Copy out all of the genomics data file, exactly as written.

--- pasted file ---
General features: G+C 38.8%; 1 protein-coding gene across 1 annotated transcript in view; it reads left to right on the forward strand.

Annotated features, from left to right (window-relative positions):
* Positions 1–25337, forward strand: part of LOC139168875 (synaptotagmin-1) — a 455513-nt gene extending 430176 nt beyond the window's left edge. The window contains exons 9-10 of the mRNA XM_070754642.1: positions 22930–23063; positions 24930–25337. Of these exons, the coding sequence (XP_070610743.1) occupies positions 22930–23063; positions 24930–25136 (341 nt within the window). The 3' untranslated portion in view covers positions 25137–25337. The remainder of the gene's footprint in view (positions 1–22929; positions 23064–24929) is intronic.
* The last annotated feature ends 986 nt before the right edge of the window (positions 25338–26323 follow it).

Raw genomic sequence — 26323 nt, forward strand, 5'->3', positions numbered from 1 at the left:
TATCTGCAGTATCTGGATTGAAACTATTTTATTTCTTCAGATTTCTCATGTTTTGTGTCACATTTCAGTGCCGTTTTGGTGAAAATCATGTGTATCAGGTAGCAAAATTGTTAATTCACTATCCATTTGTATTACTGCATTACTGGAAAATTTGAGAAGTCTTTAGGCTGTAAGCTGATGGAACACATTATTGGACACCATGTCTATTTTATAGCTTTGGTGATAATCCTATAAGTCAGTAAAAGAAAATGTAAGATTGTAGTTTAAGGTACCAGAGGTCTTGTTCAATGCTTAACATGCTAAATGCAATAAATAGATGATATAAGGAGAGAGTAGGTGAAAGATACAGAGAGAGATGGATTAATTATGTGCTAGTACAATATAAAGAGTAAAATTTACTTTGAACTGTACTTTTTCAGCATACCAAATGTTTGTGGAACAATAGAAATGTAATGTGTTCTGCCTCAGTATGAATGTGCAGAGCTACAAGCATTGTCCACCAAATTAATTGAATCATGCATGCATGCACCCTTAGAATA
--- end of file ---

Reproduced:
General features: G+C 38.8%; 1 protein-coding gene across 1 annotated transcript in view; it reads left to right on the forward strand.

Annotated features, from left to right (window-relative positions):
* Positions 1–25337, forward strand: part of LOC139168875 (synaptotagmin-1) — a 455513-nt gene extending 430176 nt beyond the window's left edge. The window contains exons 9-10 of the mRNA XM_070754642.1: positions 22930–23063; positions 24930–25337. Of these exons, the coding sequence (XP_070610743.1) occupies positions 22930–23063; positions 24930–25136 (341 nt within the window). The 3' untranslated portion in view covers positions 25137–25337. The remainder of the gene's footprint in view (positions 1–22929; positions 23064–24929) is intronic.
* The last annotated feature ends 986 nt before the right edge of the window (positions 25338–26323 follow it).

Raw genomic sequence — 26323 nt, forward strand, 5'->3', positions numbered from 1 at the left:
TATCTGCAGTATCTGGATTGAAACTATTTTATTTCTTCAGATTTCTCATGTTTTGTGTCACATTTCAGTGCCGTTTTGGTGAAAATCATGTGTATCAGGTAGCAAAATTGTTAATTCACTATCCATTTGTATTACTGCATTACTGGAAAATTTGAGAAGTCTTTAGGCTGTAAGCTGATGGAACACATTATTGGACACCATGTCTATTTTATAGCTTTGGTGATAATCCTATAAGTCAGTAAAAGAAAATGTAAGATTGTAGTTTAAGGTACCAGAGGTCTTGTTCAATGCTTAACATGCTAAATGCAATAAATAGATGATATAAGGAGAGAGTAGGTGAAAGATACAGAGAGAGATGGATTAATTATGTGCTAGTACAATATAAAGAGTAAAATTTACTTTGAACTGTACTTTTTCAGCATACCAAATGTTTGTGGAACAATAGAAATGTAATGTGTTCTGCCTCAGTATGAATGTGCAGAGCTACAAGCATTGTCCACCAAATTAATTGAATCATGCATGCATGCACCCTTAGAATA